“Top Chef” and Mirror Neurons

I’m an avid “Top Chef” watcher, as well as a fan of any other number of ridiculous shows on Bravo. I’m a little ashamed to admit that network has my number—on speed dial.

Last night the final three chefs, Stephanie, Lisa and Richard, were cooking the “meal of a lifetime” and trying to win $100,000. The show’s clear villain, Lisa, says to these other chefs, who are hunchbacked and squinting and sweating, something to the effect of: “You guys seem really stressed out.” And the other chefs say in low, beat-up voices, “Yup. I’m totally freaking.” And then she says, “I’m not. I’m totally fine.”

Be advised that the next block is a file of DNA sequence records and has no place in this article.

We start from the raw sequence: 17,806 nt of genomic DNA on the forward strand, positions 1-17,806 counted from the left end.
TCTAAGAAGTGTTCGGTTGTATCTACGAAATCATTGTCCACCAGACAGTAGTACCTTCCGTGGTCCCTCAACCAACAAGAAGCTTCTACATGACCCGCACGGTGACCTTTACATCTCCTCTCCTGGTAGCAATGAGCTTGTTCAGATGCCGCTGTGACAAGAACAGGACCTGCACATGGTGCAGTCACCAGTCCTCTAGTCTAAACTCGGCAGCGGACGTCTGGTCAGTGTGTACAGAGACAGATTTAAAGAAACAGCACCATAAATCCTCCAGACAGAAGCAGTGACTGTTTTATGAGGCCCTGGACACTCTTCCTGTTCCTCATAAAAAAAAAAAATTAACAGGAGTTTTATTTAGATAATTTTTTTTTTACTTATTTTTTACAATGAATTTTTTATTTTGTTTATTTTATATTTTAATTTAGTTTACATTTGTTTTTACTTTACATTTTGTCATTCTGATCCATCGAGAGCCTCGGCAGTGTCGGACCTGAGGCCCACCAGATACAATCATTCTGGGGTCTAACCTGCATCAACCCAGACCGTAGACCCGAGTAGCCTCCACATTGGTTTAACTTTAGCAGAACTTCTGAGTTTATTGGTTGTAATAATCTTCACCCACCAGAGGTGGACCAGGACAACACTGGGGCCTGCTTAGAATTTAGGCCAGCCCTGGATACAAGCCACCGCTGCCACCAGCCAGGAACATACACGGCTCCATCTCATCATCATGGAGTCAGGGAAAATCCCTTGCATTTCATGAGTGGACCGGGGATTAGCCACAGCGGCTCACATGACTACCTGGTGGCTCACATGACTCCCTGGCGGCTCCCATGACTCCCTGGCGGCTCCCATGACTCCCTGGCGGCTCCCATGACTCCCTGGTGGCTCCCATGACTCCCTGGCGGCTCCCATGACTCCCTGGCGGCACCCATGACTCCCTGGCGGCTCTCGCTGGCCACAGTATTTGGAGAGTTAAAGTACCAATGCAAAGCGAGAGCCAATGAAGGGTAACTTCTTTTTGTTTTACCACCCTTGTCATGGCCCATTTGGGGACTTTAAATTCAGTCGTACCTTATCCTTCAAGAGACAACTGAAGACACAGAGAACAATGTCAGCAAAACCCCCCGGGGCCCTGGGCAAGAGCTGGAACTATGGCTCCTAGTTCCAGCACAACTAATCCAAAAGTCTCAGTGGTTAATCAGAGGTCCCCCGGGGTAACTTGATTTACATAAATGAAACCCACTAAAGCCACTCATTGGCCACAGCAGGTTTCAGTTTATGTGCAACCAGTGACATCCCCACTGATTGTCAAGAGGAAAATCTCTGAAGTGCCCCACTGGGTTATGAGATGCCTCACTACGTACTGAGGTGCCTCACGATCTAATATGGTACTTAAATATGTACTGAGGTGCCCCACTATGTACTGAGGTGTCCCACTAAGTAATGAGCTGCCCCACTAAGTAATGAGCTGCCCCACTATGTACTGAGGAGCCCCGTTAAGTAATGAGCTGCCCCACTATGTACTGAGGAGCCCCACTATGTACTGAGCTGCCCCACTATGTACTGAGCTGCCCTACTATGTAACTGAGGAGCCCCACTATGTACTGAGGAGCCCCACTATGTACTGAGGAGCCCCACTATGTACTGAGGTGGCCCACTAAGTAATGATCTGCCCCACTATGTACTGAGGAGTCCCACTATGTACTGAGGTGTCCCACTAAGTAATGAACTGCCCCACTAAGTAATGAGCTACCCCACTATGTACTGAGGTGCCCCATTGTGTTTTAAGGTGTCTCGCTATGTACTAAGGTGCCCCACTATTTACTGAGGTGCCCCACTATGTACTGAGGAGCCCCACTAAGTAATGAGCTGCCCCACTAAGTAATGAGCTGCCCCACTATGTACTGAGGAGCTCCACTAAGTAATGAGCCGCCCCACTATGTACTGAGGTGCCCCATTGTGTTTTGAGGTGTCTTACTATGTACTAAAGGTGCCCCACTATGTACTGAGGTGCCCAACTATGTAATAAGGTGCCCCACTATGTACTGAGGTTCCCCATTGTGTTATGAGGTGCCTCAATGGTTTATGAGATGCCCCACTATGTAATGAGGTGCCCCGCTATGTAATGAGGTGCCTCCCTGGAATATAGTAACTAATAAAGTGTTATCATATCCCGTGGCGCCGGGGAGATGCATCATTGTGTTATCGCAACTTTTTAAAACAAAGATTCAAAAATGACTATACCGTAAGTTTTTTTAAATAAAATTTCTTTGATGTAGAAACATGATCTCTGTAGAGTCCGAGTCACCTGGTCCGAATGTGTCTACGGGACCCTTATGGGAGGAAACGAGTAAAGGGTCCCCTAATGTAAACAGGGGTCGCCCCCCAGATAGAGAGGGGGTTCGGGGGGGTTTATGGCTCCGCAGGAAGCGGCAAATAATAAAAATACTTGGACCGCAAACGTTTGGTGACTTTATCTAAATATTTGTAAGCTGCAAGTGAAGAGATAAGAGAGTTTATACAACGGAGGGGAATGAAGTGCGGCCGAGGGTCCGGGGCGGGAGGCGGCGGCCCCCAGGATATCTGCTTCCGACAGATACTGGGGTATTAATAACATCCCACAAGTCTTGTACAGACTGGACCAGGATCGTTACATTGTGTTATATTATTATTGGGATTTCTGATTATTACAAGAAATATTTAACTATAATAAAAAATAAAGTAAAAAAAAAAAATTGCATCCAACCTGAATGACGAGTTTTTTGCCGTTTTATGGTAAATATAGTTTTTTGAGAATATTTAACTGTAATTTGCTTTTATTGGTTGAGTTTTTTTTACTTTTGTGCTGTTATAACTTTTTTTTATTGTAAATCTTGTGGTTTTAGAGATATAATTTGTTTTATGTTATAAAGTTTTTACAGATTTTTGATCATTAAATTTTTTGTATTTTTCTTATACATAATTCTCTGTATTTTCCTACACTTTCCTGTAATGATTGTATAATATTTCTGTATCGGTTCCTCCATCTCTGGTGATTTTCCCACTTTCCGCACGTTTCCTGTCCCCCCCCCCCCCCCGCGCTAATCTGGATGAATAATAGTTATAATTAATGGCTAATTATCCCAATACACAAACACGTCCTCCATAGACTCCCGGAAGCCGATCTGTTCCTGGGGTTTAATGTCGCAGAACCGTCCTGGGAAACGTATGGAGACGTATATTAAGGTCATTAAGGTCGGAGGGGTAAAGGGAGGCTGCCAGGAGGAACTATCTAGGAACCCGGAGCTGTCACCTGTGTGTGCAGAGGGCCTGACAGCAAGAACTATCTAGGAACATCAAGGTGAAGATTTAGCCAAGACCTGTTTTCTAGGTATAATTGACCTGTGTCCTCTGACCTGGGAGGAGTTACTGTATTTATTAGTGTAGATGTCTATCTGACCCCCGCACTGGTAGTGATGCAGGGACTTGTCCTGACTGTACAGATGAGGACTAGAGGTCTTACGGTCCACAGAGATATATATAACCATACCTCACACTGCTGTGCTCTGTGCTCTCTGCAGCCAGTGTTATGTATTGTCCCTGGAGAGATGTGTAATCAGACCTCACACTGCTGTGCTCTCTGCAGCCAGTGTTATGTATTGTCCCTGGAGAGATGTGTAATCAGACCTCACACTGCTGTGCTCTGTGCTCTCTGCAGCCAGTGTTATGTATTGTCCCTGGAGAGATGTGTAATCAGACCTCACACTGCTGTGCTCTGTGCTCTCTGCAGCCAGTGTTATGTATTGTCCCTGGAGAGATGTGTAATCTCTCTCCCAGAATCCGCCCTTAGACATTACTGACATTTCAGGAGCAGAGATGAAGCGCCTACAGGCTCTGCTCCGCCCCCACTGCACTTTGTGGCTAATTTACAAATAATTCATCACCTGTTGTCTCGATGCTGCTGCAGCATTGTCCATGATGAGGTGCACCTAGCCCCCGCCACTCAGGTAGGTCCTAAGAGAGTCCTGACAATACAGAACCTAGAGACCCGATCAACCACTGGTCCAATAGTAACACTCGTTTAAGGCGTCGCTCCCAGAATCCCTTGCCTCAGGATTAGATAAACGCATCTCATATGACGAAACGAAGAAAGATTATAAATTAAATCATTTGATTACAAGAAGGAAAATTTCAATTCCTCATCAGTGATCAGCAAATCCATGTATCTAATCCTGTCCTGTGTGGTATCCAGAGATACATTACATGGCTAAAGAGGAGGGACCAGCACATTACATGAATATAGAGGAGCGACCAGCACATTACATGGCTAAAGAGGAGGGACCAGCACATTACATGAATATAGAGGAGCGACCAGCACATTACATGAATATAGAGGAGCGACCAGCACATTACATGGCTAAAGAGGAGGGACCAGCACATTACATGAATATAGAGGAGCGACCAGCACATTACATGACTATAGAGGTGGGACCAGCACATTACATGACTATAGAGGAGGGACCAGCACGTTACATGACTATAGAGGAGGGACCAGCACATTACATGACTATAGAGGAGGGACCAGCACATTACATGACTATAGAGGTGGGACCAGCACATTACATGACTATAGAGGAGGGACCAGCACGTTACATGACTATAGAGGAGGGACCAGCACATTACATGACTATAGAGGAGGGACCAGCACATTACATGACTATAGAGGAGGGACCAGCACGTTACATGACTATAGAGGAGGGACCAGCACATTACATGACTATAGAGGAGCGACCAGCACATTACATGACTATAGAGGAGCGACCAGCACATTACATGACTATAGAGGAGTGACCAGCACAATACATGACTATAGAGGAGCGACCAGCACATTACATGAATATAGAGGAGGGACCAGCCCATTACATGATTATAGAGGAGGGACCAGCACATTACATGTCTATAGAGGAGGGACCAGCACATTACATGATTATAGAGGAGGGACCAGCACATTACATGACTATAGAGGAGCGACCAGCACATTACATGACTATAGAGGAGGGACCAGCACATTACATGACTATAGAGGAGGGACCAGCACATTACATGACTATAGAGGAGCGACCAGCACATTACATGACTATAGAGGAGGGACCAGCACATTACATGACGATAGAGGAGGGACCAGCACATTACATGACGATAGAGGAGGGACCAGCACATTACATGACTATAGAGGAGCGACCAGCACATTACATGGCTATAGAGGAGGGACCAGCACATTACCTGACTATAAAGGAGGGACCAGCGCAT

And I couldn’t figure out why this really torked me. But then today I read David Byrne’s journal entry on mirror neurons. He explains: “When we see another person performing an action or reacting in a certain way, and we feel like we are experiencing some of what they are feeling, it’s because — at least to some extent — the identical set of neurons fires in our brains.”

That’s also called empathy. Byrne goes on to talk about why mirror neurons are vital to audiences and performers and art, generally. It’s a good read.

Chef Lisa’s lameness stems from a lack of mirror neurons, I’m sure. Which is why I’m so glad Stephanie won, making her the first-ever female Top Chef.